A small publisher in Guelph hopes a book project can raise big dollars for Hospice Wellington, Guelph’s much praised palliative care facility. Lisa Browning has a deeply personal reason for wanting to help Hospice.
She is looking for true, personal and uplifting stories rich in hope, faith and the miraculous, which will be published in a book and given to hospice as a fundraising tool.
Browning started her company One Thousand Trees out of her home about six years ago as a way to share inspiring, healing stories, and help local charities. She also has a full-time day job in management at the Ontario Universities’ Application Centre, headquartered in Guelph.
At the time she launched the publishing venture she was engaged in a fairly overwhelming amount of charity work, so much so that the work became overwhelming. She curtailed her activity, but still wanted to support the charitable culture she believed so strongly in.
“I thought I had to find a way to give back, because this is part of what I am,” she said. “I started with the online magazine. I was getting a bunch of awesome articles from people, and that lead me to think about doing an anthology of empowerment stories.”
She publishes the online magazine “One Thousand Trees,” as well as “Sharing,” a publication dedicated to empowerment. Other projects forthcoming from her include “Metamorphosis,” stories, including her own, related to freeing oneself from abusive relationships, and “Two Saplings,” a series of publications that support local charities while fostering creativity and literacy in children.
Once word got out that there was a new, independent publisher in town, requests and submissions started rolling in. She has published the stories of a number of authors.
“It took on a life of its own,” she said. “It doesn’t feel like work for me, because it’s my passion. I work for hours and don’t realize the time has gone by.”
Last year, Browning’s 94-year-old father, Jack Tripp, took ill and declined rapidly. Within a short time, he was near the end of his life and needed palliative care. On a Monday, an application was made for admittance to Hospice Wellington. Her father was admitted the following day.
“You walk into that place and the stress just falls off you,” she said. “The incredible care that he got, that we got, made it so much easier. Their being there for us made all the difference. He was treated with such dignity.”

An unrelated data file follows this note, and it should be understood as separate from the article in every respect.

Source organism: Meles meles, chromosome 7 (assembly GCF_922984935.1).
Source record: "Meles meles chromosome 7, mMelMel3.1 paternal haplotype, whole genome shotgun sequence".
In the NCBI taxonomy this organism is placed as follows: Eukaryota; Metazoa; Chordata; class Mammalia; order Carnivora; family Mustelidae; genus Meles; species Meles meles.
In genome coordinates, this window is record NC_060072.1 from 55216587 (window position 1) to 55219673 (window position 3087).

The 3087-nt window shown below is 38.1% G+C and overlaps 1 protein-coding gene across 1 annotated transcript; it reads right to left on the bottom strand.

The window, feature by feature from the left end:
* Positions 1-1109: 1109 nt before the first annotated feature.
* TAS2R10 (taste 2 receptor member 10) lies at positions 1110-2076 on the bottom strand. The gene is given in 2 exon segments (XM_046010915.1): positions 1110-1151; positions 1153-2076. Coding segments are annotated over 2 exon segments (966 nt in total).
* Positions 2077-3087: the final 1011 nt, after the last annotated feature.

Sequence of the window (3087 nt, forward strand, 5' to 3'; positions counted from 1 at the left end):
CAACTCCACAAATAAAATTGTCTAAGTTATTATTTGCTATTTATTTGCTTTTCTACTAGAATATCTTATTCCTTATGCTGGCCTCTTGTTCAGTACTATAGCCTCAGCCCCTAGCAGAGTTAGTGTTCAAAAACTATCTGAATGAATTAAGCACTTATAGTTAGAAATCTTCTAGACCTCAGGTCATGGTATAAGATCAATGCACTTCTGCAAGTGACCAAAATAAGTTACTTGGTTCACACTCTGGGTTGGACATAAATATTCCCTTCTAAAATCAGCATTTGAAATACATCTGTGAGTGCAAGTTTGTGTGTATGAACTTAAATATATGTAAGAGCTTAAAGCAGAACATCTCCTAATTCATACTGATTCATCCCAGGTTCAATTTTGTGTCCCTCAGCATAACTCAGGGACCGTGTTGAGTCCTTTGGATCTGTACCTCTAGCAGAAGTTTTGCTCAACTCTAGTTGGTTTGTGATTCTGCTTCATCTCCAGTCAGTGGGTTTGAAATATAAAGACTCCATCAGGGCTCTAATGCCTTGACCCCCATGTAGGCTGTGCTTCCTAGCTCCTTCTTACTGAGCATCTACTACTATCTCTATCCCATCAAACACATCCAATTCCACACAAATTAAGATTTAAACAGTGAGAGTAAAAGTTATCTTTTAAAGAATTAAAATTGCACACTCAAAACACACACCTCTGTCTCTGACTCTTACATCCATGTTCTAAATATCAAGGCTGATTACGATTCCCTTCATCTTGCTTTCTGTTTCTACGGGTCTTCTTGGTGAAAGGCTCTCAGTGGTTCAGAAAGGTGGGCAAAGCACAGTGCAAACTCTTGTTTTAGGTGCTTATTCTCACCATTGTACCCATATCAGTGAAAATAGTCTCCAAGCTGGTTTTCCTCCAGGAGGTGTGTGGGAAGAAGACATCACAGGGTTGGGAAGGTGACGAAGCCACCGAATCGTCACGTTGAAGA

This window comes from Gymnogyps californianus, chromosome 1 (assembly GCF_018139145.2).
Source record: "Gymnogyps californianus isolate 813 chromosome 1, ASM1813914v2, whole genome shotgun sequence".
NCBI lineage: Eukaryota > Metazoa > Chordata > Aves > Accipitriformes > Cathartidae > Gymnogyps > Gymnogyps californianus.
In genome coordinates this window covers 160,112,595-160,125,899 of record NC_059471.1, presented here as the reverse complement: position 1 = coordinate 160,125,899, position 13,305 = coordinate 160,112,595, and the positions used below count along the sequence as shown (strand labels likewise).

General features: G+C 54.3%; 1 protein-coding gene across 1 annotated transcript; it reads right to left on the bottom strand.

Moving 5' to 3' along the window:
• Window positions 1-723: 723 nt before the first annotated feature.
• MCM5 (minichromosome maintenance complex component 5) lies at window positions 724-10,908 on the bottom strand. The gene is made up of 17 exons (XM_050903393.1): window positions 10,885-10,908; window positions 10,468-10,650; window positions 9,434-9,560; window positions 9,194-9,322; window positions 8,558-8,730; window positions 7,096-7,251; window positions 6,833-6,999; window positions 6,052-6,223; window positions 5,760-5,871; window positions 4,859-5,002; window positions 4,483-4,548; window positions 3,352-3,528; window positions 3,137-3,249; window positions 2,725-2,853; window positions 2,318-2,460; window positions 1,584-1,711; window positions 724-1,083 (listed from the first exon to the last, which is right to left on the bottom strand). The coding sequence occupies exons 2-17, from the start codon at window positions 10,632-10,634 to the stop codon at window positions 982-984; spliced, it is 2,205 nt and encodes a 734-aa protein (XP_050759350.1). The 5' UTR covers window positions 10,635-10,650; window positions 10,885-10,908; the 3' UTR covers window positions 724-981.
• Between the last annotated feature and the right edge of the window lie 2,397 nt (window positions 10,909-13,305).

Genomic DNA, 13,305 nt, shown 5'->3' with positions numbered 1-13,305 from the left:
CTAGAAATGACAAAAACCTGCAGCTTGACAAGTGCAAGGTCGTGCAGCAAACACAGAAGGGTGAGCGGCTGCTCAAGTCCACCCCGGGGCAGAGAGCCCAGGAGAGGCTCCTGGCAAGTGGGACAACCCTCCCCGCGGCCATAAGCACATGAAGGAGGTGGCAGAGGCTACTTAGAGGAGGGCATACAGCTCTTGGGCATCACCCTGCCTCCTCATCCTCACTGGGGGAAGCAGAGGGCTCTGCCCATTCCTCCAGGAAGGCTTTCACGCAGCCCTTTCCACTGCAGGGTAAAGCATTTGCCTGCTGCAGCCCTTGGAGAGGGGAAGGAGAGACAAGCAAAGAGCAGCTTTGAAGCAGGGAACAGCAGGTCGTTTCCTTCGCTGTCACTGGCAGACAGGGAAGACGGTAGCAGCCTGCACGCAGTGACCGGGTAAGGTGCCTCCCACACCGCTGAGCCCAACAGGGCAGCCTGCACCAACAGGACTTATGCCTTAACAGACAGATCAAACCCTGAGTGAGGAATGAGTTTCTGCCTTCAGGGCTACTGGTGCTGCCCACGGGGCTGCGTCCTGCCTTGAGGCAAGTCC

Browning considered making a financial contribution to Hospice, but decided instead to make a gesture of support that gave her an ongoing connection to the end-of-life health care provider. Hospice is a provide compassionate care, emotional support and practical assistance to those facing a life-threatening illness. It serves about 250 residents each year.
“I talked to them about doing this book of stories of hope and they were thrilled to do that,” she said. “I’m covering all publishing costs and just handing them over a quantity of books to sell.”
Browning hopes to get 52 story submissions for the book – one reading each week of the year. She has received about 35 submissions or expressions of interest in making a submission to the project. She is looking for more.
The submissions she has received so far are uplifting.
“They’re short, little stories, about 500 words maximum,” she said “And they are awesome.”
Beverly Trist-Stewart is the director of fund development for Hospice. She said Browning’s fundraising idea is unique and much appreciated.
“I think it’s wonderful,” said Trist-Stewart. “To be able to work with a publisher and author doesn’t happen very often. This is just a great opportunity for people to really share some of their personal moments, and she can bring them to life again.”
While the book project is a novel fundraising idea, Trist-Stewart said it is quite common for families to want to give back to the organization after it has help them through a difficult time.
“It feels like it is part of the healing cycle,” she said. “What they need to go through is to come back to us and somehow express that they’ve appreciated the support and care. It is almost like they are coming back to home and family, and they just want to help.”
Once the book is ready, Hospice will take on the role of marketing it and will retain all the proceeds. There is the potential to raise thousands of dollars.
Browning said the raison d’etre of One Thousand Trees is to “facilitate wellness through connection, creativity and community service,” and to empower others to “tell their story and speak their truth.”